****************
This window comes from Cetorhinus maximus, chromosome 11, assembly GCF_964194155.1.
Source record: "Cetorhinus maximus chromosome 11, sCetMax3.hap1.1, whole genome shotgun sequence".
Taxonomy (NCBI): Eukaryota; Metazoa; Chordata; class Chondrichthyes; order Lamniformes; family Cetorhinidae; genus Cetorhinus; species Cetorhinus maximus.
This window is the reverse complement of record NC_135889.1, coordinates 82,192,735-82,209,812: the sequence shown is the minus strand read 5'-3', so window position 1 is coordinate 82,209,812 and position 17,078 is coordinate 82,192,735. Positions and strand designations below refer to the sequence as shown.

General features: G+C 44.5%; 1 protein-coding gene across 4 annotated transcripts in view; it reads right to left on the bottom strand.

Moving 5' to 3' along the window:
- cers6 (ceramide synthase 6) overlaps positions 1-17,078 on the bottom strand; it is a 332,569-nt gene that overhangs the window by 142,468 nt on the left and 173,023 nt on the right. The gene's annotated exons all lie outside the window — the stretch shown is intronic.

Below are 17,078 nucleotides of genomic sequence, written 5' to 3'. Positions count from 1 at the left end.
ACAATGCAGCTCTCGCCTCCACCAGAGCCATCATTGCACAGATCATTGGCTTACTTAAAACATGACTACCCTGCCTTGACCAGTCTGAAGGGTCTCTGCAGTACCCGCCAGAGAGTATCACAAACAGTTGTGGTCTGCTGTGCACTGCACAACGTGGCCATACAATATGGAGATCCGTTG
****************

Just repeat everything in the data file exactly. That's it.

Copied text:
This window comes from Cetorhinus maximus, chromosome 11, assembly GCF_964194155.1.
Source record: "Cetorhinus maximus chromosome 11, sCetMax3.hap1.1, whole genome shotgun sequence".
Taxonomy (NCBI): Eukaryota; Metazoa; Chordata; class Chondrichthyes; order Lamniformes; family Cetorhinidae; genus Cetorhinus; species Cetorhinus maximus.
This window is the reverse complement of record NC_135889.1, coordinates 82,192,735-82,209,812: the sequence shown is the minus strand read 5'-3', so window position 1 is coordinate 82,209,812 and position 17,078 is coordinate 82,192,735. Positions and strand designations below refer to the sequence as shown.

General features: G+C 44.5%; 1 protein-coding gene across 4 annotated transcripts in view; it reads right to left on the bottom strand.

Moving 5' to 3' along the window:
- cers6 (ceramide synthase 6) overlaps positions 1-17,078 on the bottom strand; it is a 332,569-nt gene that overhangs the window by 142,468 nt on the left and 173,023 nt on the right. The gene's annotated exons all lie outside the window — the stretch shown is intronic.

Below are 17,078 nucleotides of genomic sequence, written 5' to 3'. Positions count from 1 at the left end.
ACAATGCAGCTCTCGCCTCCACCAGAGCCATCATTGCACAGATCATTGGCTTACTTAAAACATGACTACCCTGCCTTGACCAGTCTGAAGGGTCTCTGCAGTACCCGCCAGAGAGTATCACAAACAGTTGTGGTCTGCTGTGCACTGCACAACGTGGCCATACAATATGGAGATCCGTTG